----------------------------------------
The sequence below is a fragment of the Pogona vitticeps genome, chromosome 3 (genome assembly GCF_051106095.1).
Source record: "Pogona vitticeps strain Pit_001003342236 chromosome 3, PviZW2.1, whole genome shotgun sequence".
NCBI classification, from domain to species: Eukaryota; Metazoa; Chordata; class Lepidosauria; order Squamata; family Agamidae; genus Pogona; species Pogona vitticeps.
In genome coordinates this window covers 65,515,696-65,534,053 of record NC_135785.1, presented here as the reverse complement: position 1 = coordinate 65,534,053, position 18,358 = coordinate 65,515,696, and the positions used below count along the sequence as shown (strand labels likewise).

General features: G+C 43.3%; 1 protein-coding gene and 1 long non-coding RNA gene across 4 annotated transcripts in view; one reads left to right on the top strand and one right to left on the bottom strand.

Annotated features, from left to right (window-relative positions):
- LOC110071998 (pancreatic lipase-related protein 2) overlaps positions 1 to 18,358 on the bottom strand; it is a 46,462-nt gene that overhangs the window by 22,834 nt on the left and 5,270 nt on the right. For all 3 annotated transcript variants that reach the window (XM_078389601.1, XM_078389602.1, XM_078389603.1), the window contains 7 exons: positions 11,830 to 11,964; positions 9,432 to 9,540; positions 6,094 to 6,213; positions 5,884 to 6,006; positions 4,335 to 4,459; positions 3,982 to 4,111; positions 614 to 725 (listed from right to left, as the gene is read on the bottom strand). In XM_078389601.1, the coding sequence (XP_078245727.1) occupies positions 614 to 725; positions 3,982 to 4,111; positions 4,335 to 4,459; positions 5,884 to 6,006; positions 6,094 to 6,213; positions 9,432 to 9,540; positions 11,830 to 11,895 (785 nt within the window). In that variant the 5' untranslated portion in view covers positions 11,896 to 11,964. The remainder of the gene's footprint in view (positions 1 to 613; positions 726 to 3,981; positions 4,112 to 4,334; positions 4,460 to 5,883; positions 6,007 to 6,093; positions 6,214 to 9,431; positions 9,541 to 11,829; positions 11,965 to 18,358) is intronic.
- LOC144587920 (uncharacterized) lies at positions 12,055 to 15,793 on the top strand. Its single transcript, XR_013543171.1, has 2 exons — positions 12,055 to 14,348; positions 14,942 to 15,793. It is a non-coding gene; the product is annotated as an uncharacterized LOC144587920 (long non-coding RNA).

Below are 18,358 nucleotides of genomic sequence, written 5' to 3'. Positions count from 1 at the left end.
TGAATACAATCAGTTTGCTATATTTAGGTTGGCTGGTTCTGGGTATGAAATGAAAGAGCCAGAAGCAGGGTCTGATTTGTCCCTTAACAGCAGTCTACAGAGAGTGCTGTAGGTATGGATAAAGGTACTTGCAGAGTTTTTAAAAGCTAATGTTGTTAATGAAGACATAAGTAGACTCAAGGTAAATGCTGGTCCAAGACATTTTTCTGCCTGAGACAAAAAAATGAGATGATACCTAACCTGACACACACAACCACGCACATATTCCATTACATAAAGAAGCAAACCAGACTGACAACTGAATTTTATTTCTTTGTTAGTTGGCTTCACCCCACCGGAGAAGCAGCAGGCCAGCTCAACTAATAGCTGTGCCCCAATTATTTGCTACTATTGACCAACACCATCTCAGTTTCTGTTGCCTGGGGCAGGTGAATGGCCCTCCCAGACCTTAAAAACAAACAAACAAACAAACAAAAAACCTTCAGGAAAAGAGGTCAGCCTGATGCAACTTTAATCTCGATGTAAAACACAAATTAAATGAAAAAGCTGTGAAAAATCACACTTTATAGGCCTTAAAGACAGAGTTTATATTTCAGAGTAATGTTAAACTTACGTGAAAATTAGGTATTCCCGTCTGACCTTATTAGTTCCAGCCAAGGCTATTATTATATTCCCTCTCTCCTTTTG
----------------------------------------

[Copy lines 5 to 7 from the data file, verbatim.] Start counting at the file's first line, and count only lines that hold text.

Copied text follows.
General features: G+C 43.3%; 1 protein-coding gene and 1 long non-coding RNA gene across 4 annotated transcripts in view; one reads left to right on the top strand and one right to left on the bottom strand.

Annotated features, from left to right (window-relative positions):
- LOC110071998 (pancreatic lipase-related protein 2) overlaps positions 1 to 18,358 on the bottom strand; it is a 46,462-nt gene that overhangs the window by 22,834 nt on the left and 5,270 nt on the right. For all 3 annotated transcript variants that reach the window (XM_078389601.1, XM_078389602.1, XM_078389603.1), the window contains 7 exons: positions 11,830 to 11,964; positions 9,432 to 9,540; positions 6,094 to 6,213; positions 5,884 to 6,006; positions 4,335 to 4,459; positions 3,982 to 4,111; positions 614 to 725 (listed from right to left, as the gene is read on the bottom strand). In XM_078389601.1, the coding sequence (XP_078245727.1) occupies positions 614 to 725; positions 3,982 to 4,111; positions 4,335 to 4,459; positions 5,884 to 6,006; positions 6,094 to 6,213; positions 9,432 to 9,540; positions 11,830 to 11,895 (785 nt within the window). In that variant the 5' untranslated portion in view covers positions 11,896 to 11,964. The remainder of the gene's footprint in view (positions 1 to 613; positions 726 to 3,981; positions 4,112 to 4,334; positions 4,460 to 5,883; positions 6,007 to 6,093; positions 6,214 to 9,431; positions 9,541 to 11,829; positions 11,965 to 18,358) is intronic.